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Wild pets are illegal, sometimes dangerous

Larry Woody • Dec 15, 2015 at 2:01 PM

With summer at hand, more folks will be outdoors, interacting with wildlife.

There are often temptations to capture some species for “pets’’ – from turtles and salamanders to new-born animals such as squirrels, raccoons and even fawns – but the Tennessee Wildlife Resources Agency says it is unwise and illegal.

First, the legal aspect:

The TWRA prohibits the capture and confinement of any wildlife species. In the past the Agency issued permits allowing pet stores to sell box turtles and for people to own them, but has discontinued the practice.

The number of box turtles has declined in recent years and the TWRA has decided to afford them the same protection as other wildlife species. (Some species of turtles can be harvested as wild game, and likewise for bullfrogs. Check the Tennessee Fishing Guide for detailed regulations.)

The TWRA’s general guideline: if there is no designated hunting season for a particular species, then it is protected.

The general public would have little impact in removing a small number of creatures from the wild, but commercial traders could devastate entire populations. That’s why all species, including venomous snakes, are protected.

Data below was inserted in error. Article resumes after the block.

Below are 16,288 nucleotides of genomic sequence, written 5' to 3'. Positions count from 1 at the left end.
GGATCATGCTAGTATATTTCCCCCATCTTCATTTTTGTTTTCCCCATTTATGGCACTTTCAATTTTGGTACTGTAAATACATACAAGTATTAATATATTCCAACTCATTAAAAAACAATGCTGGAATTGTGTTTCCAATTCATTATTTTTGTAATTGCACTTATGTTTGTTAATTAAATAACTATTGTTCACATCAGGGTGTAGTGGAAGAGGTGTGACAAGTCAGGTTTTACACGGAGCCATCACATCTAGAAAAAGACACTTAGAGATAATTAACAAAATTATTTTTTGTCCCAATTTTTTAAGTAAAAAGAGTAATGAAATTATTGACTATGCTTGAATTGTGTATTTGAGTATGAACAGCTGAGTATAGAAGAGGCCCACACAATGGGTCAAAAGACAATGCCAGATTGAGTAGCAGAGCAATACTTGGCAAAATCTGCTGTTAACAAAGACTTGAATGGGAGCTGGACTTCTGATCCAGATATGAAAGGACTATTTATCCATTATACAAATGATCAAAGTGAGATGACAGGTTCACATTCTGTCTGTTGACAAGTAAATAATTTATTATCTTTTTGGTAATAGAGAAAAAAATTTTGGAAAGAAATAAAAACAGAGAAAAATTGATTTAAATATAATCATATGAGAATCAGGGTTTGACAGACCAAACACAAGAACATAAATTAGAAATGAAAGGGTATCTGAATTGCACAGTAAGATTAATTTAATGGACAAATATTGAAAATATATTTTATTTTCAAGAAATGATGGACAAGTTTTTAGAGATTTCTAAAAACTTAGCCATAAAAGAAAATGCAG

Another reason for the regulation is to protect the public from wildlife “pets.”

Many species, including box turtles, carry bacteria that can be harmful to humans. Venomous snakes are dangerous for obvious reasons, and mammals can be infected with rabies and other diseases that are transmitted.

Parasites, both external and internal, can be spread through wildlife, and bites and scratches from wild animals can cause serious problems.

During the spring and summer seasons, new-born birds and animals are abundant. When encountered, apparently alone, some well-meaning people “rescue” them from the wild.

That’s not a good idea. Most “abandoned” new-born aren’t really abandoned. The adults are generally hiding nearby, waiting for the human intruder to go away.

That’s particularly true with new-born fawns. The best thing to do when encountering a fawn is to leave it alone and depart the area immediately so that the mother will return.

Handling the fawn or leaving human scent in the area could discourage the mother’s return.

Also, deer captured in the wild and raised in captivity as pets are unpredictable when grown. Bucks, particularly, tend to become aggressive and have been known to harm their captors.

As for injured animals, they should be approached with caution and never picked up. A wounded creature, scared and in pain, may lash out at its “protector.”

The best idea is to inform a park attendant, TWRA official or other wildlife professional who knows how to deal with the situation.

Numerous nature groups and associations are involved in getting youngsters outdoors and that’s a positive thing. But they should make sure the kids understand that the “cuddly critters” they encounter are wild animals and not meant to become pets.

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